Toyota Is Using Diamond-Like Chips to Squeeze More Miles From Hybrids – Wired
Toyota is making the Prius hybrid more efficient than ever with a diamond-like chip that will carry electricity through the car’s drivetrain without losing energy. Toyota says the new technology could boost the car’s fuel efficiency as much as 10 percent.
The trick is a new semiconductor made of silicon carbide, which is smaller, tougher, and more efficient than the current technology.
Scientists have been making silicon carbide, the synthetic version of the extremely rare mineral moissanite, since the 19th century. Along with diamonds, it is among the world’s hardest materials. It is used in body armor and carbon ceramic brakes, among other things. (It also stands in for diamonds in cheap engagement rings, though that’s less useful here.)
As it turns out, silicon carbide also is a semiconductor well suited to high-temperature or high-voltage devices like, say, electric and hybrid vehicles. Toyota currently uses silicon semiconductors within the car’s power control unit to manage the flow of electricity from the battery to the motor to control vehicle speed; they also manage the flow of energy from the brakes to the battery. The PCU isn’t terribly efficient, though — the semiconductors alone suck up about 20 percent of the juice. Toyota says it has been quietly working since 1997, the year it introduced the Prius, to alleviate these losses. It has settled on using silicon carbide in semiconductor it claims will boost efficiency by 10 percent while reducing the size of the power control unit by 80 percent. Toyota’s current units can be twice the size of a shoe box.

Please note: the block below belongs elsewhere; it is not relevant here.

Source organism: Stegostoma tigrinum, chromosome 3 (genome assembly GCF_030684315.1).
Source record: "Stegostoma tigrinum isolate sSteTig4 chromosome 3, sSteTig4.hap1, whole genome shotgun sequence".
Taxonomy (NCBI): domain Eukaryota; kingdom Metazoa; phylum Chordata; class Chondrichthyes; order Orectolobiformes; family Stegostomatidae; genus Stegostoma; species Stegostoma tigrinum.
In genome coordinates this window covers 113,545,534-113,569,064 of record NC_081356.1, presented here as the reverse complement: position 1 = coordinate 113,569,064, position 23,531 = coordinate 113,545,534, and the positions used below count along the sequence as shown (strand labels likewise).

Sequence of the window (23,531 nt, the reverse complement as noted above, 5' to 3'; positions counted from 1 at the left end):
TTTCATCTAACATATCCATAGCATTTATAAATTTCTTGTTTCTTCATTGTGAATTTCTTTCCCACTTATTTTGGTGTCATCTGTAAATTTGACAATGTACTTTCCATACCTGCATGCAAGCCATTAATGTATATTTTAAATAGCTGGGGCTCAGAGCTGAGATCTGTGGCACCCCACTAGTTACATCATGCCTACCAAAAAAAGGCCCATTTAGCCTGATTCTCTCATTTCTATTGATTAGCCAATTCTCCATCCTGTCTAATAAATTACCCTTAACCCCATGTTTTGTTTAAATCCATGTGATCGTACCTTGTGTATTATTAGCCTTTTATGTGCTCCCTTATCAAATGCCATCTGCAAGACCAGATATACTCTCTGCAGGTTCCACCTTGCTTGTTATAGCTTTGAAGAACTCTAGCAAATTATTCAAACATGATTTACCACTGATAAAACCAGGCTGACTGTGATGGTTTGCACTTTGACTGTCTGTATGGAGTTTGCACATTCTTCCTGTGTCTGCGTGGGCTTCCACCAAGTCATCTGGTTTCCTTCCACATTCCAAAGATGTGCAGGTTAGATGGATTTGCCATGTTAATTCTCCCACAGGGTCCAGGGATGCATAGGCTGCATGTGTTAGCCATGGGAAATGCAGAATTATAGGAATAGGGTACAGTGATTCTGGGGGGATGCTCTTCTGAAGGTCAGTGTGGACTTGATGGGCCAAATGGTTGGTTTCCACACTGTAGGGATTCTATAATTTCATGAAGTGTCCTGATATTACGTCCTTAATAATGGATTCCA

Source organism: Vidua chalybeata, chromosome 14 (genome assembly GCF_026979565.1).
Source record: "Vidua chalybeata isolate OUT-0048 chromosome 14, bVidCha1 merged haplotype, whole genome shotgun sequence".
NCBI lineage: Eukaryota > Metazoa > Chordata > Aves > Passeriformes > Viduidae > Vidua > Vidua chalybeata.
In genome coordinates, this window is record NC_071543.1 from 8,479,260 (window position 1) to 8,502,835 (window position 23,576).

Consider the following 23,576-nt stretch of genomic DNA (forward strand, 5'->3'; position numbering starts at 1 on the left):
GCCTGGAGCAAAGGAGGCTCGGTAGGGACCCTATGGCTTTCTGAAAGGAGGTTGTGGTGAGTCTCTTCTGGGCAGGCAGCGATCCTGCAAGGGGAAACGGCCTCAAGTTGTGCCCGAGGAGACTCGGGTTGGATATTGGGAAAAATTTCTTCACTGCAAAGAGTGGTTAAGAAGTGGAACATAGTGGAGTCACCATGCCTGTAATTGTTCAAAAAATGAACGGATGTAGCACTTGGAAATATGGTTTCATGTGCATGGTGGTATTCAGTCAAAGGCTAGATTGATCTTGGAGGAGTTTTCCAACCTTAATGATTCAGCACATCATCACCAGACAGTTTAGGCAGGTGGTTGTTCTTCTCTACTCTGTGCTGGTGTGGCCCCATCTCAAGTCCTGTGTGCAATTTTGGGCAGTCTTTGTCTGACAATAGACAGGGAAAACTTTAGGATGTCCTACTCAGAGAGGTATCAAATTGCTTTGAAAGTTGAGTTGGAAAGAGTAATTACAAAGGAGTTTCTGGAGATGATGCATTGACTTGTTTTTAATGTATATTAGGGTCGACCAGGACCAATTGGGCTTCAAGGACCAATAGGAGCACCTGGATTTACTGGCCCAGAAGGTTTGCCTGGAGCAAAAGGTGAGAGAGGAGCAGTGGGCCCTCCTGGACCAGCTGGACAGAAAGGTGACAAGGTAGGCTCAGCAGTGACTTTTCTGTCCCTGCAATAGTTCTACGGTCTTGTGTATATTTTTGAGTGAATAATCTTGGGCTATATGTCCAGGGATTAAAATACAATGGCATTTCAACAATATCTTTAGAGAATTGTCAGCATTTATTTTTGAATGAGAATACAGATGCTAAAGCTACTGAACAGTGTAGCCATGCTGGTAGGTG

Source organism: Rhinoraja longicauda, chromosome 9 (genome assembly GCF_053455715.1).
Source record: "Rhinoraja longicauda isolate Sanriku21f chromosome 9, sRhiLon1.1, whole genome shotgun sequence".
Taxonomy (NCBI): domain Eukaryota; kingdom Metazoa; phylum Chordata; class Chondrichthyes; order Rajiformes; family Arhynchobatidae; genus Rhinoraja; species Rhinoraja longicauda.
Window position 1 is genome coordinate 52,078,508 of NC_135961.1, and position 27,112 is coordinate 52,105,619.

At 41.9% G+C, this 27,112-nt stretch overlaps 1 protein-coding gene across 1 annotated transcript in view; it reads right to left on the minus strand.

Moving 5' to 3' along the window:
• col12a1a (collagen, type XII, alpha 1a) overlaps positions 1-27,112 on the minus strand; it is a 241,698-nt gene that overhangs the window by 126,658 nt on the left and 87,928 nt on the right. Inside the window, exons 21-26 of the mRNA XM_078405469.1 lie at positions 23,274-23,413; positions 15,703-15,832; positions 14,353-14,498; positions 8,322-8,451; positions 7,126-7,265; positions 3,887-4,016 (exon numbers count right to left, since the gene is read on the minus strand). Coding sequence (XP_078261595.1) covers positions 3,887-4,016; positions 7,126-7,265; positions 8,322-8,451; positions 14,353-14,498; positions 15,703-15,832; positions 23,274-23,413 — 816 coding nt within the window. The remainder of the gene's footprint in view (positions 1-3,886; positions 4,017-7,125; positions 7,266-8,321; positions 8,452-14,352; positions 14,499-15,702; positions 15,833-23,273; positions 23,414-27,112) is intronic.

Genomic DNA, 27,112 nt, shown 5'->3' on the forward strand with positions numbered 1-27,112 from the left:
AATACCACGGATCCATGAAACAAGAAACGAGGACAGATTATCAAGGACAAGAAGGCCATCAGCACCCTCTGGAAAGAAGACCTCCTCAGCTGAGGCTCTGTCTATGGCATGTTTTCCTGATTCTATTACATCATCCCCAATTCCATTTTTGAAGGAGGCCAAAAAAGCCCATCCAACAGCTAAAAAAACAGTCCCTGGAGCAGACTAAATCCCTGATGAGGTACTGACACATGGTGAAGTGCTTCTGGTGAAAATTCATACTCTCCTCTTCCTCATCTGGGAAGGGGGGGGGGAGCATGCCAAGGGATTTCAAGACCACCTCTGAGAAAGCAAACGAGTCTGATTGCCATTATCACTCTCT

Toyota says the semiconductors will offer “superior characteristics such as one-tenth the electrical power loss and ten times the drive frequency.” Translated into terms that mean something to consumers, that’s a 5 to 10 percent percent bump in fuel economy. Toyota claims it’s already seen a 5 percent bump during testing on its road course. That’s not huge, but it will add up over time. The 2014 Prius is EPA-rated for 50 mpg.
Toyota plans to begin road-testing the technology in Japan later this year, but says we won’t see it in showrooms until 2020 at the earliest.